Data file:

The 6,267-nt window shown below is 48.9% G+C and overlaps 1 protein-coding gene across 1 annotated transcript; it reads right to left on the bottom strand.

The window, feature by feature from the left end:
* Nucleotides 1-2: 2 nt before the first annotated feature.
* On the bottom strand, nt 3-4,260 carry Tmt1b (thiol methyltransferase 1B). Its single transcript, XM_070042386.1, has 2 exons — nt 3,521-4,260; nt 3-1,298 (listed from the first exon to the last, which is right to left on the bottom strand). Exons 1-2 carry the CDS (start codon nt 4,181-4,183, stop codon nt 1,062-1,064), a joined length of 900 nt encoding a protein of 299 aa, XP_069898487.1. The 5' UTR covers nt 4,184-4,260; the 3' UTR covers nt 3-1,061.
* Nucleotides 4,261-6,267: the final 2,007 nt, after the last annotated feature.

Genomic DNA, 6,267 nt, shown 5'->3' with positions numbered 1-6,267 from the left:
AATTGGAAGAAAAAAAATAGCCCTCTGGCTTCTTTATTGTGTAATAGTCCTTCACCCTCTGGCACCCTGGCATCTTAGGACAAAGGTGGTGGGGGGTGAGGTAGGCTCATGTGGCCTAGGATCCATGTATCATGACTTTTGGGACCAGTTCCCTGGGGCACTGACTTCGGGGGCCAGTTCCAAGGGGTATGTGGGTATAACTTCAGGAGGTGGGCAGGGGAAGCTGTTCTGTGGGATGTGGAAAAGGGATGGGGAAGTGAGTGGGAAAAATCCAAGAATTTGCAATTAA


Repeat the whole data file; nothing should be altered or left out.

The 6,267-nt window shown below is 48.9% G+C and overlaps 1 protein-coding gene across 1 annotated transcript; it reads right to left on the bottom strand.

The window, feature by feature from the left end:
* Nucleotides 1-2: 2 nt before the first annotated feature.
* On the bottom strand, nt 3-4,260 carry Tmt1b (thiol methyltransferase 1B). Its single transcript, XM_070042386.1, has 2 exons — nt 3,521-4,260; nt 3-1,298 (listed from the first exon to the last, which is right to left on the bottom strand). Exons 1-2 carry the CDS (start codon nt 4,181-4,183, stop codon nt 1,062-1,064), a joined length of 900 nt encoding a protein of 299 aa, XP_069898487.1. The 5' UTR covers nt 4,184-4,260; the 3' UTR covers nt 3-1,061.
* Nucleotides 4,261-6,267: the final 2,007 nt, after the last annotated feature.

Genomic DNA, 6,267 nt, shown 5'->3' with positions numbered 1-6,267 from the left:
AATTGGAAGAAAAAAAATAGCCCTCTGGCTTCTTTATTGTGTAATAGTCCTTCACCCTCTGGCACCCTGGCATCTTAGGACAAAGGTGGTGGGGGGTGAGGTAGGCTCATGTGGCCTAGGATCCATGTATCATGACTTTTGGGACCAGTTCCCTGGGGCACTGACTTCGGGGGCCAGTTCCAAGGGGTATGTGGGTATAACTTCAGGAGGTGGGCAGGGGAAGCTGTTCTGTGGGATGTGGAAAAGGGATGGGGAAGTGAGTGGGAAAAATCCAAGAATTTGCAATTAA